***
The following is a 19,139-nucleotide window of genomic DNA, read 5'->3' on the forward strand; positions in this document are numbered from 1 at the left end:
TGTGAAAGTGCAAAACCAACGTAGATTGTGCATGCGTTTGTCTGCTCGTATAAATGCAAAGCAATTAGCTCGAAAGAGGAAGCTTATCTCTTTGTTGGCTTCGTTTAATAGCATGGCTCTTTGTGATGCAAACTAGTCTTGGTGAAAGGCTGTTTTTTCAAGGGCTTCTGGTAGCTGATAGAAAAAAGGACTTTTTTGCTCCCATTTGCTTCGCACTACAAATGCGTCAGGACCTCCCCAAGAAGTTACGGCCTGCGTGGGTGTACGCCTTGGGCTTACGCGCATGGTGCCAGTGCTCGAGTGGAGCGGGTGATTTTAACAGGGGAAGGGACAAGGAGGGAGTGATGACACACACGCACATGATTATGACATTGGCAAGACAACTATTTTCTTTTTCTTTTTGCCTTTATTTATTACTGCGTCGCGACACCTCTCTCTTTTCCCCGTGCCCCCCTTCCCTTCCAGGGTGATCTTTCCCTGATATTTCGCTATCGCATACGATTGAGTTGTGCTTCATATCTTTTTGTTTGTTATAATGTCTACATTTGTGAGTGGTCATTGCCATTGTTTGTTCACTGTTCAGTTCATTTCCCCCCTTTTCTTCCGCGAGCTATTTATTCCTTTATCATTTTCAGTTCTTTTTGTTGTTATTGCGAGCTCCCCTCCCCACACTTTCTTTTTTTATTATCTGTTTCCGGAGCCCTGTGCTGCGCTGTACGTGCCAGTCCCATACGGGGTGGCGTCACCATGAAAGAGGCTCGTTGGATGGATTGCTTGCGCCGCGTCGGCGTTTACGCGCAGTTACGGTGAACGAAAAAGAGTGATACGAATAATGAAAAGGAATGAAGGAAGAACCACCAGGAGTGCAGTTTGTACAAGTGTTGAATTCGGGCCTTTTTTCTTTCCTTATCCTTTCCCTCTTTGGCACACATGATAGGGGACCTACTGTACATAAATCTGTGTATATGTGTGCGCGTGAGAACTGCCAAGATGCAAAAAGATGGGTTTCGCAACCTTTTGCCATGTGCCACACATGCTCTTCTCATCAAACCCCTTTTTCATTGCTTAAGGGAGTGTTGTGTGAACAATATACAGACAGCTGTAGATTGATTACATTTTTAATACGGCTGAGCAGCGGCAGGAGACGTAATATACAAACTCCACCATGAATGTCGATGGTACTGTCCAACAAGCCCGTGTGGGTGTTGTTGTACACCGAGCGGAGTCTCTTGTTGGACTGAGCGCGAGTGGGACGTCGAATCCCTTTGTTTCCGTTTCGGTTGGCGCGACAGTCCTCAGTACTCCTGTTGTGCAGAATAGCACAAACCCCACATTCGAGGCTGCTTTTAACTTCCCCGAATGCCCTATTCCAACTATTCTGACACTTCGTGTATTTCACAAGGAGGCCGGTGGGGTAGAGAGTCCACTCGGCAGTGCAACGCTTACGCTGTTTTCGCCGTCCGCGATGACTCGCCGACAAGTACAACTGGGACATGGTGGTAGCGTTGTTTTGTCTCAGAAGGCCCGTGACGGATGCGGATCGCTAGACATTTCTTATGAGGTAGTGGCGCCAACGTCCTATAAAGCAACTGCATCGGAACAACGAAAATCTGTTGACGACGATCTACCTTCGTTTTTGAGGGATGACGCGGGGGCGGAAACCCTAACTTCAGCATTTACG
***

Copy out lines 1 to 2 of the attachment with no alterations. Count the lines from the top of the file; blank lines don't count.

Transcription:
The following is a 19,139-nucleotide window of genomic DNA, read 5'->3' on the forward strand; positions in this document are numbered from 1 at the left end:
TGTGAAAGTGCAAAACCAACGTAGATTGTGCATGCGTTTGTCTGCTCGTATAAATGCAAAGCAATTAGCTCGAAAGAGGAAGCTTATCTCTTTGTTGGCTTCGTTTAATAGCATGGCTCTTTGTGATGCAAACTAGTCTTGGTGAAAGGCTGTTTTTTCAAGGGCTTCTGGTAGCTGATAGAAAAAAGGACTTTTTTGCTCCCATTTGCTTCGCACTACAAATGCGTCAGGACCTCCCCAAGAAGTTACGGCCTGCGTGGGTGTACGCCTTGGGCTTACGCGCATGGTGCCAGTGCTCGAGTGGAGCGGGTGATTTTAACAGGGGAAGGGACAAGGAGGGAGTGATGACACACACGCACATGATTATGACATTGGCAAGACAACTATTTTCTTTTTCTTTTTGCCTTTATTTATTACTGCGTCGCGACACCTCTCTCTTTTCCCCGTGCCCCCCTTCCCTTCCAGGGTGATCTTTCCCTGATATTTCGCTATCGCATACGATTGAGTTGTGCTTCATATCTTTTTGTTTGTTATAATGTCTACATTTGTGAGTGGTCATTGCCATTGTTTGTTCACTGTTCAGTTCATTTCCCCCCTTTTCTTCCGCGAGCTATTTATTCCTTTATCATTTTCAGTTCTTTTTGTTGTTATTGCGAGCTCCCCTCCCCACACTTTCTTTTTTTATTATCTGTTTCCGGAGCCCTGTGCTGCGCTGTACGTGCCAGTCCCATACGGGGTGGCGTCACCATGAAAGAGGCTCGTTGGATGGATTGCTTGCGCCGCGTCGGCGTTTACGCGCAGTTACGGTGAACGAAAAAGAGTGATACGAATAATGAAAAGGAATGAAGGAAGAACCACCAGGAGTGCAGTTTGTACAAGTGTTGAATTCGGGCCTTTTTTCTTTCCTTATCCTTTCCCTCTTTGGCACACATGATAGGGGACCTACTGTACATAAATCTGTGTATATGTGTGCGCGTGAGAACTGCCAAGATGCAAAAAGATGGGTTTCGCAACCTTTTGCCATGTGCCACACATGCTCTTCTCATCAAACCCCTTTTTCATTGCTTAAGGGAGTGTTGTGTGAACAATATACAGACAGCTGTAGATTGATTACATTTTTAATACGGCTGAGCAGCGGCAGGAGACGTAATATACAAACTCCACCATGAATGTCGATGGTACTGTCCAACAAGCCCGTGTGGGTGTTGTTGTACACCGAGCGGAGTCTCTTGTTGGACTGAGCGCGAGTGGGACGTCGAATCCCTTTGTTTCCGTTTCGGTTGGCGCGACAGTCCTCAGTACTCCTGTTGTGCAGAATAGCACAAACCCCACATTCGAGGCTGCTTTTAACTTCCCCGAATGCCCTATTCCAACTATTCTGACACTTCGTGTATTTCACAAGGAGGCCGGTGGGGTAGAGAGTCCACTCGGCAGTGCAACGCTTACGCTGTTTTCGCCGTCCGCGATGACTCGCCGACAAGTACAACTGGGACATGGTGGTAGCGTTGTTTTGTCTCAGAAGGCCCGTGACGGATGCGGATCGCTAGACATTTCTTATGAGGTAGTGGCGCCAACGTCCTATAAAGCAACTGCATCGGAACAACGAAAATCTGTTGACGACGATCTACCTTCGTTTTTGAGGGATGACGCGGGGGCGGAAACCCTAACTTCAGCATTTACG